Returning from lunch, Simon Mellor of Arts Council England will introduce the afternoon’s plenaries and will provide us with an overview of the Arts Council’s values and practice in respect of diversity.
Our third plenary, chaired by writer Anthony Clavane, will focus on agenda setting. Once we have the right people in the room, how do we decide what should be the focus of discussion and action? Anthony will joined by Professor Kevin Hylton of Leeds Beckett University, artist Ivan Liotchev and Bryony Bond, Artistic Director of contemporary art space, The Tetley. We’re expecting that the panel will touch on issues of intercultural dialogue and that delegates will learn about how artists and institutions can make manifest their commitment to equality and social justice.
The final plenary – Are we there yet? How will we know when we get there? – will examine how it is we can measure progress. Over the years, there has been a multitude of frameworks and templates which seek to enable organisations to assess practice and to benchmark against others. How effective have these been – what tangible differences have they made? Wendy McGuinness of Lloyds Bank will reflect on the drivers for change within her organisation whilst other panellists will bring to the conversation their insights into what success might look and how we might recognise it.
In developing the shape and content of Conference, we have been guided by an interest in making opportunities for conversation and for listening. We have tried to avoid a ‘got to’ and ‘not to’ approach, which can inhibit discussion and we are resolutely not going to provide delegates with a standard toolkit for change. Delegates should leave feeling they have learned more about how diversity can be actualised in their particular settings; they should feel more able to be effective advocates for change and should feel more confident to challenge practice where this is necessary.
Derrick Armstrong and Dawn Cameron
It’s been a pleasure working with the folk at BIASAN over the past few months as part of our Arts Council England funded project – Telling. We produced their story and in response, artists Mussarat (Mo) Rahman and Douglas Thompson made use of the Telling commission and worked with asylum seekers and refugees to make the animation which you can see at the end of this post.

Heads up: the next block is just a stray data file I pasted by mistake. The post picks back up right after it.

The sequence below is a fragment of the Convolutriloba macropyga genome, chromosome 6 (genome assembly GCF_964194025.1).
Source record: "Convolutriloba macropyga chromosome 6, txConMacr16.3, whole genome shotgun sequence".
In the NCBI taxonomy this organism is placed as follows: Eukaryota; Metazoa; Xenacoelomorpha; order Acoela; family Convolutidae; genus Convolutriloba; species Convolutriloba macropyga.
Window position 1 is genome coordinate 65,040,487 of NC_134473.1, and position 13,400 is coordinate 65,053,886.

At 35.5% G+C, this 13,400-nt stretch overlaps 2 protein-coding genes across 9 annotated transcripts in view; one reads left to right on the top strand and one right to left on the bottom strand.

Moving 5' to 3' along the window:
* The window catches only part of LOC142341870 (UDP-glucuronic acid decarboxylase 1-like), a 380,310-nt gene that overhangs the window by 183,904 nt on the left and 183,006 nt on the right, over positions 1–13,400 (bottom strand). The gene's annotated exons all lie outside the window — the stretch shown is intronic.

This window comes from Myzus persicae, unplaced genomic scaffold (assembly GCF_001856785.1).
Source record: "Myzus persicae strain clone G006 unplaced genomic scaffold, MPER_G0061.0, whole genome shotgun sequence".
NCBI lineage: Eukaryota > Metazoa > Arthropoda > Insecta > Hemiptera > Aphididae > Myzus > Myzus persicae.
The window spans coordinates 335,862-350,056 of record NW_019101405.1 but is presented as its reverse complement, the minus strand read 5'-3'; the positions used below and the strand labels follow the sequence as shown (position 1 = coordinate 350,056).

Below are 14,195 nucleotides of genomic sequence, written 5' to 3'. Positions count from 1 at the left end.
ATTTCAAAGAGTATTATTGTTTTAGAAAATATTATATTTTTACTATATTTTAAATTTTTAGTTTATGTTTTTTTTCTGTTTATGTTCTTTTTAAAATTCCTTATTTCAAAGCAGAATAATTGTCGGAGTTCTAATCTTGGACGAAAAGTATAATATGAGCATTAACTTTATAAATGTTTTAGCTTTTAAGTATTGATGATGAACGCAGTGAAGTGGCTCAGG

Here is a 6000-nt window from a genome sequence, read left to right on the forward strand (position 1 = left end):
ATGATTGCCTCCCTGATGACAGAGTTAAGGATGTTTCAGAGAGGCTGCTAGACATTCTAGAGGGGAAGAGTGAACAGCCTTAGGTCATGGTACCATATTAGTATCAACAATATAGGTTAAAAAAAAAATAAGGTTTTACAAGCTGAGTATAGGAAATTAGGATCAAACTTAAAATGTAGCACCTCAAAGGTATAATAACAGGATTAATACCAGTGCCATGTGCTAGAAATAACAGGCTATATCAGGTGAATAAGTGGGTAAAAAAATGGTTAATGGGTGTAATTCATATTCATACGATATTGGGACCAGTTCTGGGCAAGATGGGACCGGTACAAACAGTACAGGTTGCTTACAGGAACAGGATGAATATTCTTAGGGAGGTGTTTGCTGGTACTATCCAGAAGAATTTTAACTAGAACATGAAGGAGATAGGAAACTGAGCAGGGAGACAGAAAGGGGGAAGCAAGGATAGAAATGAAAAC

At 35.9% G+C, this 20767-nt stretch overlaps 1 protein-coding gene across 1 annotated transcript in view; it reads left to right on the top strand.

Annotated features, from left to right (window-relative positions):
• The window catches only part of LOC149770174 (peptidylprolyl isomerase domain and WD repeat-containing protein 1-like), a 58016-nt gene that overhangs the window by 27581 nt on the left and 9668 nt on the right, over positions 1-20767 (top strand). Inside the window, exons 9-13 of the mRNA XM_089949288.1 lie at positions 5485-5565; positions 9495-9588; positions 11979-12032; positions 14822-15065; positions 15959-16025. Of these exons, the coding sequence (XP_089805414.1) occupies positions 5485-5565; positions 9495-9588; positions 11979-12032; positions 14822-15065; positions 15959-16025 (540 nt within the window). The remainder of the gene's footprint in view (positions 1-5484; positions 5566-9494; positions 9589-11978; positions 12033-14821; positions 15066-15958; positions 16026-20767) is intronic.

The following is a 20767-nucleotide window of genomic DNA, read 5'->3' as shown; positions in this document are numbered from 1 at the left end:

We’re also very much looking forward to welcoming Mo and Douglas to the Engage International Conference in Hull on 30 November where they will collaborate with Ivan Liotchev to deliver a session focusing on intercultural dialogue and making art with marginalised communities across the globe. To register for Conference, please visit engage.org and follow the link to The Whole Picture.
An extract of our story about BIASAN follows:
Mo: the beauty of the place
When I first met Mussarat – a key organiser and artist at BIASAN, known to everyone as Mo – she was at the home of another volunteer in Saltaire. Soon after I arrived, she apologised for appearing a little pre – occupied; that weekend she was due to accompany a BIASAN service user on a visit to her son in Belgium. The woman had acquired her indefinite leave to remain status so was able to travel freely across the European Union (though, of course, that may change soon for different reasons). Her son, however, had not acquired status and so was stuck in Belgium where he awaited the outcome of his application for asylum. Mo knew a little French so she would hopefully be of some support on the journey. Mo seemed largely unperturbed at the prospect of spending the weekend in Belgium with a woman she knew a little and a man she knew not at all. She toId the story in a matter of fact way and I remember thinking, ‘Is this what BIASAN does? Is this what is expected of people working there?’
I told Mo that to me this seemed way above and beyond the call of duty and exceptionally generous. Mo seemed unfazed: it was a thing that needed doing; she had agreed to it so she would do it. Her concern was that they set off on time so that there was no danger of arriving late and missing connections.
We went on to meet with her again several weeks later. The trip to Belgium had not been without its challenges. She summarised the experience:
I can’t describe it. Never again. He was crackers.